According to the report, only the main gun and BESA machinegun were removed, replaced with the Soviet 45 mm gun and DT machinegun, solving the ammo shortage for both weapons. The 50 mm grenade launchers remained. Factory #92 designed new armour for the front of the turret and gun mantlet, far better than the British originals. The shorter brass catcher and other conversions allowed increasing space inside the turret, which the Valentine didn't have an excess of. The tank's ammunition capacity also grew from 59 2-pdr shells to 91 45 mm shells. The gun was indexed F-95.

The freed up main gun would be sent to repair bases and the machinegun would be given to infantry. The greatest benefit was the use of a domestic gun and sights, removing the dependence on foreign delivery. The sorely lacking HE shell was also introduced into the tank's repertoire.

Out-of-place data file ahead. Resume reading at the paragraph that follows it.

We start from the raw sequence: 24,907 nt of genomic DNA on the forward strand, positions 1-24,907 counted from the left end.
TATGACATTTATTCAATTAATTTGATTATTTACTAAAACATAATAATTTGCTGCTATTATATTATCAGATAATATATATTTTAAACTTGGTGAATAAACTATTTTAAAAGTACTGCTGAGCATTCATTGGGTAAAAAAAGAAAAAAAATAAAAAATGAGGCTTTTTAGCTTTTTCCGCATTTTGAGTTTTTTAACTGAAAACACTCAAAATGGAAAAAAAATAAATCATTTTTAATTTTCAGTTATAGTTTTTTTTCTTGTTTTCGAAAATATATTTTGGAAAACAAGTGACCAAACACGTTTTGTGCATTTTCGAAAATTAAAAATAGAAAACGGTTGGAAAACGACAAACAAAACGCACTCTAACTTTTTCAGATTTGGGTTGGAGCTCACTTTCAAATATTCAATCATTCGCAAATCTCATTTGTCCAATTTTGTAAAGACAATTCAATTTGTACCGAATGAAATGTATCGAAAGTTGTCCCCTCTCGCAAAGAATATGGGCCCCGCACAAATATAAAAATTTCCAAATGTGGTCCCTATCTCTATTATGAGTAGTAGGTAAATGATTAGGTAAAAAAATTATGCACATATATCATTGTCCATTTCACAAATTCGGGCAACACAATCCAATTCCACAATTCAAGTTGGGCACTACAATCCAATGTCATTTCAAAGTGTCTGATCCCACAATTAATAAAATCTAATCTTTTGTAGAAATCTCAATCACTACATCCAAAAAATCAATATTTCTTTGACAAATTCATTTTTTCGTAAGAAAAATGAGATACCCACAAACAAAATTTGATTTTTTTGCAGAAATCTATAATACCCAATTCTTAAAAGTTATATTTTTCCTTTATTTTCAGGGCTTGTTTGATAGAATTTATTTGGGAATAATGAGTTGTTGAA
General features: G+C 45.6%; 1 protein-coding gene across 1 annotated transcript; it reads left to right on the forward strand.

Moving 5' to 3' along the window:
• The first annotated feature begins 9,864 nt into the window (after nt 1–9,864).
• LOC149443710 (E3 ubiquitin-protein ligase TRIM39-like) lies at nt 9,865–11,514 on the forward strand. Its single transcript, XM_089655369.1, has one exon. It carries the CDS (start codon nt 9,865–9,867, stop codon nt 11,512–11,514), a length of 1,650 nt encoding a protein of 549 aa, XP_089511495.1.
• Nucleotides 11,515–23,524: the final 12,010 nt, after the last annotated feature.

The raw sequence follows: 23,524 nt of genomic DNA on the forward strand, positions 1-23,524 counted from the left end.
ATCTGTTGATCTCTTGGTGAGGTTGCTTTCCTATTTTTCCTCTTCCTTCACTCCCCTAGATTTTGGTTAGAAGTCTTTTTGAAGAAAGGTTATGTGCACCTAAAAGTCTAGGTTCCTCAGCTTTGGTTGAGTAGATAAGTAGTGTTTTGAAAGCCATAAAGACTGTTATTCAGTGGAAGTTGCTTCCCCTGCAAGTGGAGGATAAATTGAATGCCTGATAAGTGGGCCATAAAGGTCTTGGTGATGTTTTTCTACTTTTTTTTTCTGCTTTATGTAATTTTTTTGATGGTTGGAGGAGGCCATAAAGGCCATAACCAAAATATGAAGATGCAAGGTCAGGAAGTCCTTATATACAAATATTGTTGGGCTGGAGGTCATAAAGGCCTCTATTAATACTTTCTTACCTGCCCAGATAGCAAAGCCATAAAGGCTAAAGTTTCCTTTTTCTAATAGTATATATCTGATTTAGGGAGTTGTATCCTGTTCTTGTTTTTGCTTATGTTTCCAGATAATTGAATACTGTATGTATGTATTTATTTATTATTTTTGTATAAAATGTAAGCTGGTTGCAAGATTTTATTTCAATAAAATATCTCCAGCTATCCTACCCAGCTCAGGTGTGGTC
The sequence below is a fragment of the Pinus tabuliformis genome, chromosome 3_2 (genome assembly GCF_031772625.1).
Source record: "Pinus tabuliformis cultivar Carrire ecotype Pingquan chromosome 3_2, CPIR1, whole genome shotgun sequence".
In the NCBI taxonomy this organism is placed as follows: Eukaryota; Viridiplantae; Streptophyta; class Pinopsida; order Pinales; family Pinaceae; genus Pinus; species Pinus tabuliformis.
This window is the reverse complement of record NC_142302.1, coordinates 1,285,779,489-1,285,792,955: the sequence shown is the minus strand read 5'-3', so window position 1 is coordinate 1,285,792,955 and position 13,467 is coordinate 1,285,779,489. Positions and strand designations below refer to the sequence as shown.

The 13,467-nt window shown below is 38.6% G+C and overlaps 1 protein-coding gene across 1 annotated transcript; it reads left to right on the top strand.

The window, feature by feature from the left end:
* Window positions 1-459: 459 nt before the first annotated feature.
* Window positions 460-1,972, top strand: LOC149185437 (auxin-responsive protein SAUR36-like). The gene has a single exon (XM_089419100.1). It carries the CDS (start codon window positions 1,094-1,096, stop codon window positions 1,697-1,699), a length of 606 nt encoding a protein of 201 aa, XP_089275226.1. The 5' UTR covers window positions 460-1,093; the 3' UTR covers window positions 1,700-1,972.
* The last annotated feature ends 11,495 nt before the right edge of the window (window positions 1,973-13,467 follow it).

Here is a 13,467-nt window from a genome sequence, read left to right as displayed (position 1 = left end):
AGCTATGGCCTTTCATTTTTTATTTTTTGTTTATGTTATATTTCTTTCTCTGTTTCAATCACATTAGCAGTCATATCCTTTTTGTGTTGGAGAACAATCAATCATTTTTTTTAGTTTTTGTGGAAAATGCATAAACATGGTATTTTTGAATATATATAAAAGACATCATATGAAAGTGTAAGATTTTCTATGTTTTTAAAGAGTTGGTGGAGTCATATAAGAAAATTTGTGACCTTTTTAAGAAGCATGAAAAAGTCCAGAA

The same tank, front view. Unlike the stock mantlet, this design could not be jammed by enemy shells.

Trials showed that the re-armed Valentine was no harder to load than the stock variant. The gunner's working conditions also did not suffer. A trial run over a 20 km track did not reveal any defects in the gun or sight. After successful factory trials, the tank was sent to Moscow and presented to members of the government.

45 mm F-95 gun and coaxial DT machinegun.

A proposal to build a batch of these guns was raised even before the trials were completed. However, the very successful program was suddenly shut down by GABTU. One of the reasons for this unpredictable end can be found in a report by GABTU chief, Lieutenant-General Fedorenko, to L.P. Beriya on January 9th, 1942.

"Chief Designer of factory #92, Major-General of the Technical Forces comrade Grabin, installed domestic armament into two English tanks, the Matilda and Valentine.